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Tue, Jan

Parliament settles on formula for constituting committees

Parliament will use a 169:106 ratio to constitute its committees

Majority and Minority in Parliament yesterday disagreed over the formula for the composition of membership of committees, parliamentary delegations and other parliamentary groups.

The bone of contention was the breaking down of the number of Members of Parliament (MPs) on both sides into a ratio that was representative of the 169 members on the side of the Majority and the 106 members on the Minority side.

There was a heated debate over whether the House should adopt 61:39 (rounded ratio) term of the members on two sides of the house) as the ratio for selecting MPs into the 16 Select Committees and 11 Standing Committees of the House or just stick with 169:106.

The debate at the Second Sitting of the First Meeting of the First Session of the Seventh Parliament began after the presentation of the report on the formula by the Majority Leader, Mr Osei Kyei-Mensah-Bonsu.

Arguments

While the Minority argued that there had been a precedent in the Sixth Parliament agreed by both sides which allowed the ratio to be rounded to the nearest whole percentage, the Majority insisted that the last Parliament was different and allowing the convention to hold would amount to inaccuracies which would favour the Minority.

Not even the explanation by the Minority Leader, Mr Haruna Iddrisu, that decimal points could not constitute human beings was able to lay the matter to rest.

The Deputy Majority Leader, Ms Adwoa Safo, calmed nerves by explaining that the absolute numbers should be accepted so that when it came to the compositions all the minuses and additions would be factored into it.

Finally, the House adopted the motion for the ratio of 169:106 for the composition.

Selection committee

Earlier, Parliament constituted a 20-member Selection Committee to select members of the various Select and Standing committees.

That committee is chaired by the Speaker of Parliament, Mr Aaron Mike Oquaye, with the Majority Leader, Mr Kyei-Mensah-Bonsu; the Minority Leader, Mr Iddrisu; the Deputy Majority Leader, Ms Safo, and the Deputy Minority Leader, Mr James Klutse Avedzi, as some of the members.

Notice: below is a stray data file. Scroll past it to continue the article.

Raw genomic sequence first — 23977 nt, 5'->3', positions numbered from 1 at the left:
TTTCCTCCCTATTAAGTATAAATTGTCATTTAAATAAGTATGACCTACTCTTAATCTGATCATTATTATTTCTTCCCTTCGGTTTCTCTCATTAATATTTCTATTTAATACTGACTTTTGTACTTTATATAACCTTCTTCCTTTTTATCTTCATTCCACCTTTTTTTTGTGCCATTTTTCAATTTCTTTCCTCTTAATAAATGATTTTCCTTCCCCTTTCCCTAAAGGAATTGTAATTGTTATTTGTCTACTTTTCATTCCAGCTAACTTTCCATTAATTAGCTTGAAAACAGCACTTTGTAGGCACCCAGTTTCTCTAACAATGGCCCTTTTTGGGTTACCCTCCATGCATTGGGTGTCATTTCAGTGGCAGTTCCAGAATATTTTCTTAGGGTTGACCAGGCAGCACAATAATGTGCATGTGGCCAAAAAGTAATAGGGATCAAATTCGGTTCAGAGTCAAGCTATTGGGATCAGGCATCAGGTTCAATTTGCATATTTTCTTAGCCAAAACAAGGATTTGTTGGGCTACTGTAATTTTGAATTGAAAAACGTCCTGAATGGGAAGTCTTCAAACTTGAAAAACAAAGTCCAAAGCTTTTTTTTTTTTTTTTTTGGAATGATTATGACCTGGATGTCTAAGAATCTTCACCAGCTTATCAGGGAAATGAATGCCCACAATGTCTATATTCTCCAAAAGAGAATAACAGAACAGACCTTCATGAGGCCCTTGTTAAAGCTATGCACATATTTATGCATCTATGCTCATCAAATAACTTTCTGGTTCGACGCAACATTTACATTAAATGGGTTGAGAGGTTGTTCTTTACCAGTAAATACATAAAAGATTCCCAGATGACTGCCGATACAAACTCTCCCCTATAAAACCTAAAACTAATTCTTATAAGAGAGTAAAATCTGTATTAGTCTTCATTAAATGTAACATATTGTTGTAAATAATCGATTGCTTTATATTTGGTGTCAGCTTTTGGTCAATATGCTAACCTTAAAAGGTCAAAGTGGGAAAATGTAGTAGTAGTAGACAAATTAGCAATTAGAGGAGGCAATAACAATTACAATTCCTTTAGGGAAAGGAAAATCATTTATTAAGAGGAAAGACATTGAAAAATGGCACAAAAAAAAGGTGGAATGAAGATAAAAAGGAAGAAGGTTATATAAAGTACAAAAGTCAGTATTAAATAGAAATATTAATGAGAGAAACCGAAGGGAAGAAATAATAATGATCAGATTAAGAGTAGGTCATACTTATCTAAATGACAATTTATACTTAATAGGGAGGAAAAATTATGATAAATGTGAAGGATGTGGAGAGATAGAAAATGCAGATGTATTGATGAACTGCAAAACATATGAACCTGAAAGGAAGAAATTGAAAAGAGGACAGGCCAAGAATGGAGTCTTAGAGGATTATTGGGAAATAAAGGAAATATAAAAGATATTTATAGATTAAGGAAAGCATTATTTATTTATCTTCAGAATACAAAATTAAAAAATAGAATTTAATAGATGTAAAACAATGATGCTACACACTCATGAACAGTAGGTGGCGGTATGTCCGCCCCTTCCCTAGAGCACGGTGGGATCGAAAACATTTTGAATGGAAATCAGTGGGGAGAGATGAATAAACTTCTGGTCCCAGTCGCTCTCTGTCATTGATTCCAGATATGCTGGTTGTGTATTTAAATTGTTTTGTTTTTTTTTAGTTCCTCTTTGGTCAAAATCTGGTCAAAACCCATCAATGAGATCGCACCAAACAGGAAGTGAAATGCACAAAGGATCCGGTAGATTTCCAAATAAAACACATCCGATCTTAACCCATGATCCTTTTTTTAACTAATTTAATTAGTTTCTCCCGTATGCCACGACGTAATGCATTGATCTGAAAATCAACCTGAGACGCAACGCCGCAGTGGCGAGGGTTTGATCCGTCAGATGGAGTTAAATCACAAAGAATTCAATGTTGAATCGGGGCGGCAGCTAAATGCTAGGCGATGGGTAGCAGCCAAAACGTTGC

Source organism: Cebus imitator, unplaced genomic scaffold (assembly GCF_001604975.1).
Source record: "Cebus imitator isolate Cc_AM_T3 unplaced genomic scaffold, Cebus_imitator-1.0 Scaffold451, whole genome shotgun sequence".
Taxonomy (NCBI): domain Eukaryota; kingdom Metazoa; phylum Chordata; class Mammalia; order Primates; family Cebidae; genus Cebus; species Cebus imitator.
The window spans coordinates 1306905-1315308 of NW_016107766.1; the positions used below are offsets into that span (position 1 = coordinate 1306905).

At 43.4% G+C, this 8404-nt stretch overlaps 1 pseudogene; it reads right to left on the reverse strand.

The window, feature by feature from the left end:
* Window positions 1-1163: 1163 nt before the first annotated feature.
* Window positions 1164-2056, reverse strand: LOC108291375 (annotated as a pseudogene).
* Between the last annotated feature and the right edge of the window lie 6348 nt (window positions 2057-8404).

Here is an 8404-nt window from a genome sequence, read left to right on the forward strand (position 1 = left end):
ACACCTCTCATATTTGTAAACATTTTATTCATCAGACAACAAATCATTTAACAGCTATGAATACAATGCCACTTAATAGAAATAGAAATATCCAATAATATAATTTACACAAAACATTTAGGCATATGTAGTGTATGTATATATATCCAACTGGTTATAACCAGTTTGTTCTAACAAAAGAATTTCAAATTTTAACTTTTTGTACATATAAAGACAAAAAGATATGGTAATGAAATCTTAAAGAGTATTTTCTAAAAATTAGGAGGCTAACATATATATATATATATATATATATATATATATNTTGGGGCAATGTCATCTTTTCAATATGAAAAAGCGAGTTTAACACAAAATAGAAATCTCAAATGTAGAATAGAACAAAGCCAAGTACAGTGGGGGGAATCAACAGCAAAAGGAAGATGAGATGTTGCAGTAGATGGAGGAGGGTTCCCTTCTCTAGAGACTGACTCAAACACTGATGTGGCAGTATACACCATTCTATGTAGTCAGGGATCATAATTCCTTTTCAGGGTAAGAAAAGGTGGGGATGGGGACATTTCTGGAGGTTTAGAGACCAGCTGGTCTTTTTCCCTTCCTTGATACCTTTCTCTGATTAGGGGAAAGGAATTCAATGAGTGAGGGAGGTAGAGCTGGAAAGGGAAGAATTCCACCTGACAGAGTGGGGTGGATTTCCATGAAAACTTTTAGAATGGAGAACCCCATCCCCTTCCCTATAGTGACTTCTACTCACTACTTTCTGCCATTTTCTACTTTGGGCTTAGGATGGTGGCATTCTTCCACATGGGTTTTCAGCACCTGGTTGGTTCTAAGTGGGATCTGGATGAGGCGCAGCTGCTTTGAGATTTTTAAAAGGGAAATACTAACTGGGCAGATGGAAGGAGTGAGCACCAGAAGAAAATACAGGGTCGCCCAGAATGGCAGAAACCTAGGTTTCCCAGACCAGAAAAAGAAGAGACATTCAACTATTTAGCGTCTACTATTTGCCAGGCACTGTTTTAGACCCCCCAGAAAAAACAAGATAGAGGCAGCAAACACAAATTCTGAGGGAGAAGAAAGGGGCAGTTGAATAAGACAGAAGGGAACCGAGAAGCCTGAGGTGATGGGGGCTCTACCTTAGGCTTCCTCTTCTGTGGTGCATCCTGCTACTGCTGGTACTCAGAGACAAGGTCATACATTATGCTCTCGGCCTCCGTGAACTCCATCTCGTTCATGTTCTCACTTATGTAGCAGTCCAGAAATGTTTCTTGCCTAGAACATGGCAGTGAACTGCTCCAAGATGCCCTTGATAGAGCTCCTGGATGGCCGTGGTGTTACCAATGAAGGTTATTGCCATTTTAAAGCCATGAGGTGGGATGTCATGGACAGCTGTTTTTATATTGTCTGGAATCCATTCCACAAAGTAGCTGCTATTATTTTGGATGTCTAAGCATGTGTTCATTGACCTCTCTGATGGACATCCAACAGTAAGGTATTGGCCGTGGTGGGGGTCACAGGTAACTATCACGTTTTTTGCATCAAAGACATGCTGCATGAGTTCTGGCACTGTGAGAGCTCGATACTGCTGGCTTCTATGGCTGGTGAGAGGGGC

Business/Appointment Committees

The Committee on Selection went straight into action by selecting members into the  Business and Appointment committees.

The Appointments Committee is chaired by the First Deputy Speaker, Mr Joseph Osei Owusu, while the Business Committee is chaired by the Majority Leader, Mr Kyei-Mensah-Bonsu.

Majority Leader

Earlier, Mr Kyei-Mensah-Bonsu said the constitution of the Selection Committee was in line with the standing orders of Parliament.

He said selection onto the various committees would be based on area of competence, regional and gender balance.

Mr Kyei-Mensah-Bonsu, however, indicated that while some of the MPs  might be utilised in some committees of their area of expertise, others might be put on committees outside their areas of expertise.

The Majority Leader said the selection to the various committees would be based on a formula agreed by leadership of the House. He said the formula would be based on the ratio of the 169 for the Majority and 106 for the Minority.

Minority Leader

When the Minority Leader, Mr Haruna Iddrisu, took his turn, he called for urgency in the selection process.

He said the selection process must respect all shades of opinion and take cognisance of a member’s expertise without compromising gender and regional balance.

He said when the 16 select committees and 11 standing committee members were selected, they had to move into urgent business.

Ice-breaking moments

Prior to this, the House used its earlier moments to correct mistakes identified in minutes of its first sitting on January 7, 2017.

It was an icebreaking moment for new members of Parliament some of whom caught the Speaker’s eyes for the floor to correct their wrongly spelt names or constituencies.

That was, however, nearly truncated by the MP for Abuakwa South, Mr Samuel Atta Kyea, who urged the House to use another means to do the corrections because it was time consuming.

The Speaker disagreed and the process continued.

For some of the new MPs, it was an opportunity to ward off parliamentary tension.